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MathGroup Archive 2006

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Re: Re: Searching for a function

  • To: mathgroup at smc.vnet.net
  • Subject: [mg70877] Re: [mg70854] Re: Searching for a function
  • From: Andrzej Kozlowski <akoz at mimuw.edu.pl>
  • Date: Mon, 30 Oct 2006 05:33:10 -0500 (EST)
  • References: <ehv8vp$g6f$1@smc.vnet.net> <200610290340.XAA08628@smc.vnet.net> <0352689D-3226-4F4C-BE3C-8ED8F651C7D5@mimuw.edu.pl> <077d01c6fb9a$4337e5f0$1e0110ac@bblaptop> <96EFF006-FE33-4D5C-BB08-BD57CA39E8DB@mimuw.edu.pl> <086e01c6fbba$baee8340$1e0110ac@bblaptop>

I still find your message confusing or even contradictory.  You write:

But how do I prove that there does not exist any function for Path1  
and Path2 to be homotopic?

Well, of course the argument I presented shows that there is no  
homotopy between the two paths you gave in your example, and that  
means not just a linear homotopy but any homotopy whatever.

  Perhaps what you are really asking is something quite different?  
Maybe have two paths which are homotopic, but not by a linear  
homotopy, and you would like to find some other homotopy between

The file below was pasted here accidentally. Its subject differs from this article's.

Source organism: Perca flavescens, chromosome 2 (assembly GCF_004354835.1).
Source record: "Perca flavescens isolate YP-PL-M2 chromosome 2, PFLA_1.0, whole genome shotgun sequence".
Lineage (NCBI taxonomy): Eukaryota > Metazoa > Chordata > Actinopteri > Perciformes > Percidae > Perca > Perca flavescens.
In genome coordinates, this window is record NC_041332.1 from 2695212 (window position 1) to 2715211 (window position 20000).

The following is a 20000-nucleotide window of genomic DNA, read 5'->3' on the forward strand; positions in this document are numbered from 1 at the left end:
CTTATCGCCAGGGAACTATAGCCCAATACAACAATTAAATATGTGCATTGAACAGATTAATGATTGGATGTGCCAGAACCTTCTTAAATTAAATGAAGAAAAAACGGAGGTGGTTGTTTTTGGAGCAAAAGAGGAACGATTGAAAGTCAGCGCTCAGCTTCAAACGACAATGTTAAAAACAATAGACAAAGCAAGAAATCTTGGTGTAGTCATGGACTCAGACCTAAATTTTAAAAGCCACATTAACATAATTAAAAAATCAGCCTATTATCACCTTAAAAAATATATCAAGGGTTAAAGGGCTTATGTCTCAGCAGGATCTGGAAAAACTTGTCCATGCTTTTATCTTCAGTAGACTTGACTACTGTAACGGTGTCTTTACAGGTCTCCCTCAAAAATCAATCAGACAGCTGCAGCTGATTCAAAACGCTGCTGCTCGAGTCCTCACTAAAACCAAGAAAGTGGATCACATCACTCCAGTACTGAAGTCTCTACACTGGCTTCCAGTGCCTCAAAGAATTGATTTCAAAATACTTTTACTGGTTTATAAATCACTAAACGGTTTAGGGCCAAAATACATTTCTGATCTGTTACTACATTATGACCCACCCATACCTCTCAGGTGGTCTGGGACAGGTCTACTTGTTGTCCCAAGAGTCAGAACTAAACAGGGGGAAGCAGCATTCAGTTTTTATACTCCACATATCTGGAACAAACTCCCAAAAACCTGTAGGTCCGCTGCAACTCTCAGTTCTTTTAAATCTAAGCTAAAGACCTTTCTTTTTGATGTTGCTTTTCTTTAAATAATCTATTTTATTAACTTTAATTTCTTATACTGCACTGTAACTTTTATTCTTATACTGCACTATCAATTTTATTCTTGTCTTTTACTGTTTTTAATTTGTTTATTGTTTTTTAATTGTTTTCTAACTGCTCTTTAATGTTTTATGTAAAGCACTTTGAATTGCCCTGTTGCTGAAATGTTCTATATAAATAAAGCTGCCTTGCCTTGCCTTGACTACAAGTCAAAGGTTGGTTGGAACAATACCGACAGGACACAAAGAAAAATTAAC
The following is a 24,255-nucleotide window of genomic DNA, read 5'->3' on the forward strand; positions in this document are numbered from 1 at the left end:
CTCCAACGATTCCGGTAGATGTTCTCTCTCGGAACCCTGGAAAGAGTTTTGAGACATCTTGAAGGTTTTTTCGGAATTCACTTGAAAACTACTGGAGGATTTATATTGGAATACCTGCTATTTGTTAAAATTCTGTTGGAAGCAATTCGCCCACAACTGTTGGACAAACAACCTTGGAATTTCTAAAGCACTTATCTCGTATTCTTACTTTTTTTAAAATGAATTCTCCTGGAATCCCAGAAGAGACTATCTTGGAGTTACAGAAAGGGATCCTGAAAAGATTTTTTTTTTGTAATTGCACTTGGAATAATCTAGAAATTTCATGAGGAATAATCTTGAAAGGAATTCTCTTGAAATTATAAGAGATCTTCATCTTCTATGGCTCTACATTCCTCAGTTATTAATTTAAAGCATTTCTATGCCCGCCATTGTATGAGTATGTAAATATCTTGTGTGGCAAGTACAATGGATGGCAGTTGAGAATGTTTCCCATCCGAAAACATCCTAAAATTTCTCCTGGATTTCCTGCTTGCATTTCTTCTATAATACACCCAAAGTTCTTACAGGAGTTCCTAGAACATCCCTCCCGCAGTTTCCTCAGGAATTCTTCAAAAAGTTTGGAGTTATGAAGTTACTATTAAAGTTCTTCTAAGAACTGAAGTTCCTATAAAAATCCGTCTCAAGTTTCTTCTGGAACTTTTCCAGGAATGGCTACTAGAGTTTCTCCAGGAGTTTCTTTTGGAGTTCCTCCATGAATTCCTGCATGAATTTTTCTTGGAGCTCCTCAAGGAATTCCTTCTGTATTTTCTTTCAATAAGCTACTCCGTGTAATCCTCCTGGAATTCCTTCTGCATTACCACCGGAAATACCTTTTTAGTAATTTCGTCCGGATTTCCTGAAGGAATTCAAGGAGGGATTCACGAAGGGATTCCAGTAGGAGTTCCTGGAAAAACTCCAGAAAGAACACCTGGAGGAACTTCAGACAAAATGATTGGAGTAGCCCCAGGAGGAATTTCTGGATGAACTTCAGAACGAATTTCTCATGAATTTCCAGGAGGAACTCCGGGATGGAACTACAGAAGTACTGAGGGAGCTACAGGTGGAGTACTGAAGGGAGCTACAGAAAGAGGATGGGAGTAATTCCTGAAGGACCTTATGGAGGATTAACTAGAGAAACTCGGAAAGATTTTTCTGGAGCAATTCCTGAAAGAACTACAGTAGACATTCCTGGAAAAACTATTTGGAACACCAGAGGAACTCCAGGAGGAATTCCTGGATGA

them? It is easy to create such examples, but I won't bother with  
doing it here. Well, unfortunately, I am pretty sure, there is fully  
algorithmic method to solve this problem. Even though you can prove  
that some homotopy must exist, you still have to construct candidates  
"by hand", and you can only use Mathematica to decide if your  
candidate works or not.
In most simple numerical applications of homotopy methods linear  
homotopies, like in your examples are used, and it is not difficult  
to check if they work or not. You can also prove, as I pointed out  
earlier, that no homotopy exists, in the cases when it does not  
exist. But the troublesome cases are when a homotopy is known to  
exist  but a simple linear one does not work. I do not believe  
Mathematica or any other computer program can deal with such cases  
without human direction.

Andrzej Kozlowski